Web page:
Prescription Drug Abuse Examined from Different Views

The speakers at Friday’s symposium on prescription drug abuse discussed the outlook and challenges from the federal, state, and individual physician’s perspectives.

Timothy Condon, Ph.D., Science Policy Advisor, Office of National Drug Control Policy, opened the session by reviewing a set of troubling prescription drug abuse statistics, followed by a description of the Obama Administration’s Prescription Drug Abuse Action Plan, which will be released April 19.

He said the plan would focus on education for parents, patients and prescribers, as well as monitoring programs, medication disposal, and enforcement.

Prescription drug abuse is a big problem with teens. Studies show they think prescription drugs are safer, less addictive, and less risky than street drugs. Six of the top 10 abused substances by high school seniors are prescription drugs. And in what Dr. Condon called “the most disturbing data,” new initiates to psychotherapeutic drug use exceed those for marijuana in 2008 and 2009.

Education is also an issue for doctors. “You all know that in medical school little attention is paid to substance abuse,” said Dr. Condon. “So we need to do a better job.”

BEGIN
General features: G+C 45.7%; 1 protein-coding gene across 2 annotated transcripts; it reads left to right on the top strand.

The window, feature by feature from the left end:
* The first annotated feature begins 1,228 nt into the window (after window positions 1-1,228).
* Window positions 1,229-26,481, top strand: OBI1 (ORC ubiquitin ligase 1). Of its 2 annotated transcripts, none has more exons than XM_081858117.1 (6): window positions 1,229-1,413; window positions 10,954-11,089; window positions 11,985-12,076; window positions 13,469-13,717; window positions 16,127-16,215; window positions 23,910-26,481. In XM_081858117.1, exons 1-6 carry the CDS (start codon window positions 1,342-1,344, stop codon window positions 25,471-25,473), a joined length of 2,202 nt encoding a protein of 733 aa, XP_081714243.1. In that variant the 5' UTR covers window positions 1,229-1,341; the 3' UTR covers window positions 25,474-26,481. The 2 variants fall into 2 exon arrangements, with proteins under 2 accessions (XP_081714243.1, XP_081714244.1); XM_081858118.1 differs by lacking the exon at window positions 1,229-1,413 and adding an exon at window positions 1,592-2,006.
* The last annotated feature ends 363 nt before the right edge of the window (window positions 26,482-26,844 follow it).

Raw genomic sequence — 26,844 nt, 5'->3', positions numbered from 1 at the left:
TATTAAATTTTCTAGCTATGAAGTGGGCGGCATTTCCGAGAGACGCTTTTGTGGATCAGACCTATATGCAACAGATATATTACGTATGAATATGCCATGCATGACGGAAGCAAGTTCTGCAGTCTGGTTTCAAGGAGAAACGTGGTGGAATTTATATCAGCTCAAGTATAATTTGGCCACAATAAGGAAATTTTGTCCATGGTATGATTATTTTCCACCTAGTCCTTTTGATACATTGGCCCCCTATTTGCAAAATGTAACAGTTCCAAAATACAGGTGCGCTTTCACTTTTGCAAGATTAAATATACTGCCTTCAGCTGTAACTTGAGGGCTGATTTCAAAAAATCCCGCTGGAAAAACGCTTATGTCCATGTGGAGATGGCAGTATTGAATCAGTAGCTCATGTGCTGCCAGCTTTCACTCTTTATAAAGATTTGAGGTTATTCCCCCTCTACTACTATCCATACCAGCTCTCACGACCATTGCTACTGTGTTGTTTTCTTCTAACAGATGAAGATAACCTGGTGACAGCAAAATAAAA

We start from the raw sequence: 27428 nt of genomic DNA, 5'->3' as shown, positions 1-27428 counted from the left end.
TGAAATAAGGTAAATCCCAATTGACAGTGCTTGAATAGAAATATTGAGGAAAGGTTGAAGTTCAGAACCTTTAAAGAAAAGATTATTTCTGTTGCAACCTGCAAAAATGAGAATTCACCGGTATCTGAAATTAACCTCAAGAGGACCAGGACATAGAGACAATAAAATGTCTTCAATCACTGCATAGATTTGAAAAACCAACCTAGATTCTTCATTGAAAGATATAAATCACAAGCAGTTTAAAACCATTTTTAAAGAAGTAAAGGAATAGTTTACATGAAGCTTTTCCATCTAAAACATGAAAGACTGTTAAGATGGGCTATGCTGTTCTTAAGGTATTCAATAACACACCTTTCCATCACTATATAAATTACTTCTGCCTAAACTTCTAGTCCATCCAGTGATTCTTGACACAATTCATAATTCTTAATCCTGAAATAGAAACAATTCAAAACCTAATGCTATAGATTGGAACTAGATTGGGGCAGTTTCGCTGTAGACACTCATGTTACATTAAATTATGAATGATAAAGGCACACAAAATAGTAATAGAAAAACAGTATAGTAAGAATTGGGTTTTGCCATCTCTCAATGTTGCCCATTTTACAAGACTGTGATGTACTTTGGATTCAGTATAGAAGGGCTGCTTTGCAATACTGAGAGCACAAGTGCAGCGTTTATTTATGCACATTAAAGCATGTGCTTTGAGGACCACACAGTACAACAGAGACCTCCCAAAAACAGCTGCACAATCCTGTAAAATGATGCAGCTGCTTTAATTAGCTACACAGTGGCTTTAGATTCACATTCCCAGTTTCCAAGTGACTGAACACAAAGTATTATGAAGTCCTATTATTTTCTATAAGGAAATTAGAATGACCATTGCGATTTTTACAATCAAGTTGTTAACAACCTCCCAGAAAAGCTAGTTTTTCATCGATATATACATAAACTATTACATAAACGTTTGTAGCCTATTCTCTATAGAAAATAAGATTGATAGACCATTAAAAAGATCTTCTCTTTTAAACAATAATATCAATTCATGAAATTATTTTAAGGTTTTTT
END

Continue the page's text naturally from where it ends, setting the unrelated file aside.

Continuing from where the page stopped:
Because painkillers and anxiety prescription drugs are often dispensed in quantities greater than necessary, the leftovers end up sitting in medicine cabinets — thus the disposal issue.

“We need to change the norm, we need to actually make this like recycling, where we safely dispose of prescription drugs. You can’t just take them back,” said Dr. Condon. The Drug Enforcement Agency will have a national medication take-back day every six months; the next one is April 30.

Joshua Sharfstein, M.D., Secretary of Health, Maryland, noted that take-back programs collected 121 tons of prescription drugs in 2010.

Seven million Americans reported non-medical use of prescription drugs in 2009, Dr. Condon said. The consequences for the nation are huge in terms of emergency room visits — which almost doubled from 2004 to 2008 — drug-induced deaths, and economic costs — which were estimated to be $53 billion in 2006 due to opioids taken for non-medical use.

Then there are the deaths. Since about 2006, drug-induced deaths actually outnumbered suicides, firearm accident deaths, and homicides. In 17 states and the District of Columbia, drug-induced deaths outnumber those from motor vehicle accidents.

Dr. Sharfstein lamented that drug overdose death rates have never been higher. “We’re talking about more than 11,000 unintentional deaths (per year) — really tragic,” he said.

Regarding prescription drug monitoring, Dr. Sharfstein said that when pushing for legislation to create such a system in Maryland, “We explained this was a very big public health problem, not a law enforcement issue.”

“I think there’s a tremendous opportunity for public health and addiction medicine to work together to save a lot of lives,” he said.

Herbert Malinoff, M.D., FACP, FASAM, Department of Anesthesiology, University of Michigan Medical Center, said physicians who have access to an automated prescription service, like the one in Michigan, should use it. – See more at: